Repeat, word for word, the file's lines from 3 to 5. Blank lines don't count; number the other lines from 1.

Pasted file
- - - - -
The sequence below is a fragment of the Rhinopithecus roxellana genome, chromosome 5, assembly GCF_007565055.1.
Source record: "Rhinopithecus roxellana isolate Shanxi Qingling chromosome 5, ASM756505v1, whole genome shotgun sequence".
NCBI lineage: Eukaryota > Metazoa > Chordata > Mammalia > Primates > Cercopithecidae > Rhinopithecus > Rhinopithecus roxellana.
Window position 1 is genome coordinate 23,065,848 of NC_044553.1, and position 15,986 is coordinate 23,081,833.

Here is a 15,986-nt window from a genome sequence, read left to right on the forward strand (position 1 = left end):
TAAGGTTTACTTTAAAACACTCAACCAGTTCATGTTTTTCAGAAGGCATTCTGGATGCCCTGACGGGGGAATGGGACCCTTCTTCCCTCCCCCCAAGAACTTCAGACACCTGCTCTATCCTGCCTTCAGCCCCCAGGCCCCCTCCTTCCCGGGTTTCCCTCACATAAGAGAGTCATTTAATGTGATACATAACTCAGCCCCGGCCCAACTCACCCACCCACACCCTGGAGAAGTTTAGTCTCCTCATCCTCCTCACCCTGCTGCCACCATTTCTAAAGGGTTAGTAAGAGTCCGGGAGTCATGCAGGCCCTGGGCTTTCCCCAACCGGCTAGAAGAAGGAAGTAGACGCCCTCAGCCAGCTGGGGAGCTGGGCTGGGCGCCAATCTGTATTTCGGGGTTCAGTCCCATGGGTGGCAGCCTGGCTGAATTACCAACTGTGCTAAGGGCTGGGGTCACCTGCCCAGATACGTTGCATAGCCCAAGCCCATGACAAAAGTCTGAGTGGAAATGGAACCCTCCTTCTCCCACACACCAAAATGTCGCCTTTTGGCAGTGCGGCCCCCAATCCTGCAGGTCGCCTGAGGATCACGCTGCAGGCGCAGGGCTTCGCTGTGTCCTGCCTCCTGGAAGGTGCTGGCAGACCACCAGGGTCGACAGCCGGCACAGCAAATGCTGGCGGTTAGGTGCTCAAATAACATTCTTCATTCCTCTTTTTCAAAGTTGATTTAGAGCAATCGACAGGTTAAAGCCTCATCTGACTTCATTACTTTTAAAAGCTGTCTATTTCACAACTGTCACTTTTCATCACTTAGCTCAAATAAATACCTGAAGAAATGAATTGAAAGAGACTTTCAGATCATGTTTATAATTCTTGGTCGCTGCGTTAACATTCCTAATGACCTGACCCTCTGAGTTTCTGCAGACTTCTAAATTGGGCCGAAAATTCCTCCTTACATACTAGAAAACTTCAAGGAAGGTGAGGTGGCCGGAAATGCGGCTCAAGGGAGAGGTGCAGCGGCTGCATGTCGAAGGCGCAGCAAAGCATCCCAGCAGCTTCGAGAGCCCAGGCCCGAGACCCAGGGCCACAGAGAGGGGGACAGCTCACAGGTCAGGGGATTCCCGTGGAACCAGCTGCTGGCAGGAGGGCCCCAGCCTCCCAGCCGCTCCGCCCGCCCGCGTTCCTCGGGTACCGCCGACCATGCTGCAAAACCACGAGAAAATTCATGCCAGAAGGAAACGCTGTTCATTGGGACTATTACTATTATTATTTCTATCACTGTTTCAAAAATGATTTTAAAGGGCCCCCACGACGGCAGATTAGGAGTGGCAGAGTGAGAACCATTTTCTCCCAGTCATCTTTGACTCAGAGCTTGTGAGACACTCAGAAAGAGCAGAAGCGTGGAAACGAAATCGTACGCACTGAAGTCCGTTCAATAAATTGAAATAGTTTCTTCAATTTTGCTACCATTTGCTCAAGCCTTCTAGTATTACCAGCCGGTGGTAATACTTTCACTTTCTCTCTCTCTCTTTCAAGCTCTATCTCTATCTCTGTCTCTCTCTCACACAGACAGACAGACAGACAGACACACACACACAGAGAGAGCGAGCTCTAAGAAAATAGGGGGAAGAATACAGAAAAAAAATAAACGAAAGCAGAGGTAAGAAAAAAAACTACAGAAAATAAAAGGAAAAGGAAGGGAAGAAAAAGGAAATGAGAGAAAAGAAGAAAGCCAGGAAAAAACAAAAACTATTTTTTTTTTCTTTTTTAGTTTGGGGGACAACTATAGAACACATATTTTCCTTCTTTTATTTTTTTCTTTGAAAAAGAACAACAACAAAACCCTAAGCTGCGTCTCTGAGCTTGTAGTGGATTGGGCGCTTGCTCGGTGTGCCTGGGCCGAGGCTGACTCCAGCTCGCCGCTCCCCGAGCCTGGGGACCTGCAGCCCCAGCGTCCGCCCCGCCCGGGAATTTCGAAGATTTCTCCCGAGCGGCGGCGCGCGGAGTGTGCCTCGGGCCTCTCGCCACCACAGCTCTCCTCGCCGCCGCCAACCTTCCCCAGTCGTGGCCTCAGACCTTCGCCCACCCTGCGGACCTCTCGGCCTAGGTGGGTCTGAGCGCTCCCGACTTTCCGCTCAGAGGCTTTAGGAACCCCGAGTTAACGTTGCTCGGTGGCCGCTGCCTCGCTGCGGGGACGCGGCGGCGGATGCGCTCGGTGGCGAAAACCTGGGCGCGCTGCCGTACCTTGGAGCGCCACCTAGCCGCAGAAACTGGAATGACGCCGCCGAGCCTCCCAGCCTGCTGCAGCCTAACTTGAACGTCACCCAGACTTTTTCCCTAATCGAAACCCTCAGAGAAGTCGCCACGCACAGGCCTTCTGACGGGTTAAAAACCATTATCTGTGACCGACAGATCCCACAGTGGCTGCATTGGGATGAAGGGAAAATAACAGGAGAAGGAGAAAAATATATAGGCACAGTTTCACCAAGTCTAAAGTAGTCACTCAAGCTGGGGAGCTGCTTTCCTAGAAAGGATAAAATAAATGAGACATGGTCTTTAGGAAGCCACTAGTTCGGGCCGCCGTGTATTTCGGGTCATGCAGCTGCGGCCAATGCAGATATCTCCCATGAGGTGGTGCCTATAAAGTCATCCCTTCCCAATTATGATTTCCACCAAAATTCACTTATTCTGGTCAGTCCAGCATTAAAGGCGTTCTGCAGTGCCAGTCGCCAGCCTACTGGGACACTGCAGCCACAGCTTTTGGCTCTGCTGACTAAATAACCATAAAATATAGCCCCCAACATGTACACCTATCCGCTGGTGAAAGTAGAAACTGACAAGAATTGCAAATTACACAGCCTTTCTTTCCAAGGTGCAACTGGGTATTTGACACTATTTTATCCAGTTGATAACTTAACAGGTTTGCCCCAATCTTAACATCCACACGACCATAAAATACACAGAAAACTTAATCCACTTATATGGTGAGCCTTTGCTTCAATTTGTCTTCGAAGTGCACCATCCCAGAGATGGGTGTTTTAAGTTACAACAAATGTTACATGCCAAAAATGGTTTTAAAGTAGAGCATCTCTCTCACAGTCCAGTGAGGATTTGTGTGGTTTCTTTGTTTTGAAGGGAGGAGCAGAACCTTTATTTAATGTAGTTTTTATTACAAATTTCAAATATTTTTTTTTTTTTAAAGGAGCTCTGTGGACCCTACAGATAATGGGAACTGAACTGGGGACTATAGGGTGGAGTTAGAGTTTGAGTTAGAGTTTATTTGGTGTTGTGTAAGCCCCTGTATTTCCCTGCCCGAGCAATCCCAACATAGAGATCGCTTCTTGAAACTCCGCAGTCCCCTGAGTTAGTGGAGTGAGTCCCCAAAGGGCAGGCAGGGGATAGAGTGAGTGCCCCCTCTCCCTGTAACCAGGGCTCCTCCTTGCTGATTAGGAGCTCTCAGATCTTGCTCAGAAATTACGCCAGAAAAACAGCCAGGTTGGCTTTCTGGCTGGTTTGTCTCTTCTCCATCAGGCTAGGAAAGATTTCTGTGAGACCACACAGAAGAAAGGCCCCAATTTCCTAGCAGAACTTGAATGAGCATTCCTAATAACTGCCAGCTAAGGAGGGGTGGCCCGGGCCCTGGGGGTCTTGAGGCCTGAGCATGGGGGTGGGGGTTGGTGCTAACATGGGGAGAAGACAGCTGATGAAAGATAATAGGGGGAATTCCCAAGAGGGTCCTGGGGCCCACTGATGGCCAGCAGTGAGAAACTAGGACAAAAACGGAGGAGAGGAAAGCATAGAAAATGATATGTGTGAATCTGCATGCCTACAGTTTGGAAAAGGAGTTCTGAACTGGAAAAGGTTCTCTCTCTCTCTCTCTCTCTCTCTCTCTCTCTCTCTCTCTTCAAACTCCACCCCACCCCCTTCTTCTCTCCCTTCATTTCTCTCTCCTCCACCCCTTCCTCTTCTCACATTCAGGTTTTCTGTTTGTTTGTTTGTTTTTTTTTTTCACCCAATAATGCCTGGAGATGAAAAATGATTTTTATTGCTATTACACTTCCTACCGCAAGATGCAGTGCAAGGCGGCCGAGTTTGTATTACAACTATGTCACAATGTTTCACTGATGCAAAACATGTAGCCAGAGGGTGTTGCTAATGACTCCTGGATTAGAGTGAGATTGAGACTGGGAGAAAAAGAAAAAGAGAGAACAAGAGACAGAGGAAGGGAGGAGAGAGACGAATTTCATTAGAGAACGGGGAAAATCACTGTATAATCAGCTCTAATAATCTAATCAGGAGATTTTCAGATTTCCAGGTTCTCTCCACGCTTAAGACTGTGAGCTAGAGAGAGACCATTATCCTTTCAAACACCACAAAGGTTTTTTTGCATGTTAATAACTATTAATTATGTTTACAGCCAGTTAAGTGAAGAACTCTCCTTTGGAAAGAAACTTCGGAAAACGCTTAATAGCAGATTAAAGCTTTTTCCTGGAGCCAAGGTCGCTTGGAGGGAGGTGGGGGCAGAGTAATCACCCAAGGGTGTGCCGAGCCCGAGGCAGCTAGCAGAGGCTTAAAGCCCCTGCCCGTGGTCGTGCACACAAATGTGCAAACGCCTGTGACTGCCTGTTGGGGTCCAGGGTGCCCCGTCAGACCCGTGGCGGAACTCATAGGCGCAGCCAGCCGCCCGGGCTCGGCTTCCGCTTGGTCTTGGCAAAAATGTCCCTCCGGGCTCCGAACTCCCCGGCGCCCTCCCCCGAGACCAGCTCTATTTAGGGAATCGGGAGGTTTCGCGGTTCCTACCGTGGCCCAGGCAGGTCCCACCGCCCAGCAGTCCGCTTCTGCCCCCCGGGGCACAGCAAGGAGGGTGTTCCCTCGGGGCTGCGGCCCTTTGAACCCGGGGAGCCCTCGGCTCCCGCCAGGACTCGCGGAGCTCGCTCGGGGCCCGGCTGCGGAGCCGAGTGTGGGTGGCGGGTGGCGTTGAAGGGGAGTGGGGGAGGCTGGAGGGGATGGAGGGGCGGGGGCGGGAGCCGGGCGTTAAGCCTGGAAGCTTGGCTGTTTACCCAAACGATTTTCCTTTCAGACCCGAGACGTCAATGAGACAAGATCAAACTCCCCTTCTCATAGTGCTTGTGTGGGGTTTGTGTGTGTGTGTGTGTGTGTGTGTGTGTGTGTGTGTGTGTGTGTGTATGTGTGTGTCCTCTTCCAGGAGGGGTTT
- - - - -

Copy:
NCBI lineage: Eukaryota > Metazoa > Chordata > Mammalia > Primates > Cercopithecidae > Rhinopithecus > Rhinopithecus roxellana.
Window position 1 is genome coordinate 23,065,848 of NC_044553.1, and position 15,986 is coordinate 23,081,833.

Here is a 15,986-nt window from a genome sequence, read left to right on the forward strand (position 1 = left end):